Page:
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PLoS One. 2011;6(6):e20499. doi: 10.1371/journal.pone.0020499. Epub 2011 Jun 3.

Mycobacterium tuberculosis complex mycobacteria as amoeba-resistant organisms.

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Unité de Recherche sur les Maladies Infectieuses et Tropicales Emergentes, UMR 6236 CNRS-Université de la Méditerranée, IRD 189, IFR 48, Faculté de Médecine, Marseille, France.



Most environmental non-tuberculous mycobacteria have been demonstrated to invade amoebal trophozoites and cysts, but such relationships are largely unknown for members of the Mycobacterium tuberculosis complex. An environmental source has been proposed for the animal Mycobacterium bovis and the human Mycobacterium canettii.


Using optic and electron microscopy and co-culture methods, we observed that 89±0.6% of M. canettii, 12.4±0.3% of M. tuberculosis, 11.7±2% of M. bovis and 11.2±0.5% of Mycobacterium avium control organisms were phagocytized by Acanthamoeba polyphaga, a ratio significantly higher for M. canettii (P = 0.03), correlating with the significantly larger size of M. canetti organisms (P = 0.035). The percentage of intraamoebal mycobacteria surviving into cytoplasmic vacuoles was 32±2% for M. canettii, 26±1% for M. tuberculosis, 28±2% for M. bovis and 36±2% for M. avium (P = 0.57). M. tuberculosis, M. bovis and M. avium mycobacteria were further entrapped within the double wall of <1% amoebal cysts, but no M. canettii organisms were observed in amoebal cysts. The number of intracystic mycobacteria was significantly (P = 10(-6)) higher for M. avium than for the M. tuberculosis complex, and sub-culturing intracystic mycobacteria yielded significantly more (P = 0.02) M. avium organisms (34×10(4) CFU/mL) than M. tuberculosis (42×10(1) CFU/mL) and M. bovis (35×10(1) CFU/mL) in the presence of a washing fluid free of mycobacteria. Mycobacteria survived in the cysts for up to 18 days and cysts protected M. tuberculosis organisms against mycobactericidal 5 mg/mL streptomycin and 2.5% glutaraldehyde.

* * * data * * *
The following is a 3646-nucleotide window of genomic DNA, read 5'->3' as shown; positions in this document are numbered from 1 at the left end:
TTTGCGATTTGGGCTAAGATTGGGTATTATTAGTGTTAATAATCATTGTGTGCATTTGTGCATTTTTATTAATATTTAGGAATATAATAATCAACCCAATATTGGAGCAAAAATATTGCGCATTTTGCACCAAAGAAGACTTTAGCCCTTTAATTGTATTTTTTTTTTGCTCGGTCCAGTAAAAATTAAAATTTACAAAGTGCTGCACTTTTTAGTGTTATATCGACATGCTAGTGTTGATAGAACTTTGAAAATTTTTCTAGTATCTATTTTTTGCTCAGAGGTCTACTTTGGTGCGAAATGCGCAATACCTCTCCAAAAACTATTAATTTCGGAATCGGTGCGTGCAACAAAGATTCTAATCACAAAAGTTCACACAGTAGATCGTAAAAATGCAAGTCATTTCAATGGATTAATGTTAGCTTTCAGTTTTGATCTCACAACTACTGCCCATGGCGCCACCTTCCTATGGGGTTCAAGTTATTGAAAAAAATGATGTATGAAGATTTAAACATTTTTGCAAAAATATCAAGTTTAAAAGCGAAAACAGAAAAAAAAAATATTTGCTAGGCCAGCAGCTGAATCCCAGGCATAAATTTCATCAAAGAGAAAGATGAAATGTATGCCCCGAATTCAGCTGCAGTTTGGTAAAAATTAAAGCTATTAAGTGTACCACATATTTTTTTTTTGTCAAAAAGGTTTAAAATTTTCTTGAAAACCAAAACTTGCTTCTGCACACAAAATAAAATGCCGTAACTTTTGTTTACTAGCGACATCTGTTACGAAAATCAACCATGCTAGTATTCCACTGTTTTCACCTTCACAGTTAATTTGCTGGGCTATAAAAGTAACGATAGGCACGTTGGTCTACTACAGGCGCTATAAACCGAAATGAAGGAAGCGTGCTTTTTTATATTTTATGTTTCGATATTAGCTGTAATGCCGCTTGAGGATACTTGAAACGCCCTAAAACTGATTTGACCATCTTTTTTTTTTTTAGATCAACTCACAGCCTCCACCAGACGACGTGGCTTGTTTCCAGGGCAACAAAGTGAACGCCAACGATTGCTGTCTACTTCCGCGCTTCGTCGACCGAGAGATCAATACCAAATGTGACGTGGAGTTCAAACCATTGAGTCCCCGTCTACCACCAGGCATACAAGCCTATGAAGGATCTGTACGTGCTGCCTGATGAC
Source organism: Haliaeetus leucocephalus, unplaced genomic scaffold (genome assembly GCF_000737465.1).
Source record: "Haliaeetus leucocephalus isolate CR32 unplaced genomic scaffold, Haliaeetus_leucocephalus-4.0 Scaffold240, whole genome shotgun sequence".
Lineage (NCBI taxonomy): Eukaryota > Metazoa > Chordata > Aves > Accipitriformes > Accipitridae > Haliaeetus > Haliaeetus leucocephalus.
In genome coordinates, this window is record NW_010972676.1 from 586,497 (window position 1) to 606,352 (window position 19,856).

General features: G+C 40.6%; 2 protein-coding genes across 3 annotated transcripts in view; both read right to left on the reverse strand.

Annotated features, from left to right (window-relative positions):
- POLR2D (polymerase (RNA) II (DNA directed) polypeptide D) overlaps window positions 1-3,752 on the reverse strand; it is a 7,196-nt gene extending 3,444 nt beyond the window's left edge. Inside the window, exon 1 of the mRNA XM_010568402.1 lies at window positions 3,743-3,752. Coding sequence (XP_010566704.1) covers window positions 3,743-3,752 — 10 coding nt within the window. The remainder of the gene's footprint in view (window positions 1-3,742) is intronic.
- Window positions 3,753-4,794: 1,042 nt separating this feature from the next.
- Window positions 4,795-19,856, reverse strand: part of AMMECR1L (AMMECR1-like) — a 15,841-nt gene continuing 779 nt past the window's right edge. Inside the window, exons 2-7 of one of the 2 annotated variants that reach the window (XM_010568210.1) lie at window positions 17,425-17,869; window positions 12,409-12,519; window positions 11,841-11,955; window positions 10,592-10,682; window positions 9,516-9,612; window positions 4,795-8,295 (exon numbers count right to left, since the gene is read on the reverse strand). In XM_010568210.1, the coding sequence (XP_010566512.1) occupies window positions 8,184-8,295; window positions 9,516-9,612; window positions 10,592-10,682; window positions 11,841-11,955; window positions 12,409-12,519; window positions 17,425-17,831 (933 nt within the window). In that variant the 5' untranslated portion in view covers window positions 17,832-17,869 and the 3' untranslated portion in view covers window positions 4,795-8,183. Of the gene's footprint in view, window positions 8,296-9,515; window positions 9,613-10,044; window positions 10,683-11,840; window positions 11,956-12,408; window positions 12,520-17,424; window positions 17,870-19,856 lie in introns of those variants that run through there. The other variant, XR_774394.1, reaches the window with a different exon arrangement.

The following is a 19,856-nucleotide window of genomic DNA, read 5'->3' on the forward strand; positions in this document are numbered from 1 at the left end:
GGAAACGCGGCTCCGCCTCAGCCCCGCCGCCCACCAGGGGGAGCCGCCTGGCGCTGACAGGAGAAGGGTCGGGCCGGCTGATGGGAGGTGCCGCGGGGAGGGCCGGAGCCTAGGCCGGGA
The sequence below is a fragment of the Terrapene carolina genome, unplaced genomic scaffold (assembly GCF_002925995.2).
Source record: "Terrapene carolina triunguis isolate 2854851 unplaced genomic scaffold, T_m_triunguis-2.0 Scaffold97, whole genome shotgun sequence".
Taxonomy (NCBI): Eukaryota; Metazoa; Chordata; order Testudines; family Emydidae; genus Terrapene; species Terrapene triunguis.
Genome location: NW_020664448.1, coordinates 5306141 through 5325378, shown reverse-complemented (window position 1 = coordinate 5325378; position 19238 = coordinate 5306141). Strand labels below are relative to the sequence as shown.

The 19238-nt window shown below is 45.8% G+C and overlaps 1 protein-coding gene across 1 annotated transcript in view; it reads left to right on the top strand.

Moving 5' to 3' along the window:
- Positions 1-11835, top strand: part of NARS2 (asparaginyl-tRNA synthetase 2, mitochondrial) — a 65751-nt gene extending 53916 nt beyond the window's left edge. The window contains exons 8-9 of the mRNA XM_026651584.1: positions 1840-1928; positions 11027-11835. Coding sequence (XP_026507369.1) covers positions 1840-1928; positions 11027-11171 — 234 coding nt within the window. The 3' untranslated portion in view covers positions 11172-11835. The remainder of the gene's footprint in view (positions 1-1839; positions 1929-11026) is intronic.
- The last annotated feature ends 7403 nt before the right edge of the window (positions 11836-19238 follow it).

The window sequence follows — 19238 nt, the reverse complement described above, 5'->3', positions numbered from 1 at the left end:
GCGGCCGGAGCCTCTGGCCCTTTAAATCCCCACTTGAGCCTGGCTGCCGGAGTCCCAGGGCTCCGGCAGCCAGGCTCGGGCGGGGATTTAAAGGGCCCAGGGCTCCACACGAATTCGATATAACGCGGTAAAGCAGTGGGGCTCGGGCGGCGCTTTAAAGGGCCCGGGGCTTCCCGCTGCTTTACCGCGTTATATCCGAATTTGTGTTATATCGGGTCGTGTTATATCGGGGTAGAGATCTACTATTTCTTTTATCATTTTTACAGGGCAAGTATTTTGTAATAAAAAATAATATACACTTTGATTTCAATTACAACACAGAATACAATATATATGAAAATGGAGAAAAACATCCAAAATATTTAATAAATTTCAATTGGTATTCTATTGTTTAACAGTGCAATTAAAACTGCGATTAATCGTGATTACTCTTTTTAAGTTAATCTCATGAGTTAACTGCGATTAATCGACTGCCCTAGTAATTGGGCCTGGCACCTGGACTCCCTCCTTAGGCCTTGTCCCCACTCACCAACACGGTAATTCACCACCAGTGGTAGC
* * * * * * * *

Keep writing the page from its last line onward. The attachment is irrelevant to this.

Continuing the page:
These data indicate that M. tuberculosis complex organisms are amoeba-resistant organisms, as previously demonstrated for non-tuberculous, environmental mycobacteria. Intercystic survival of tuberculous mycobacteria, except for M. canettii, protect them against biocides and could play a role in their life cycle.

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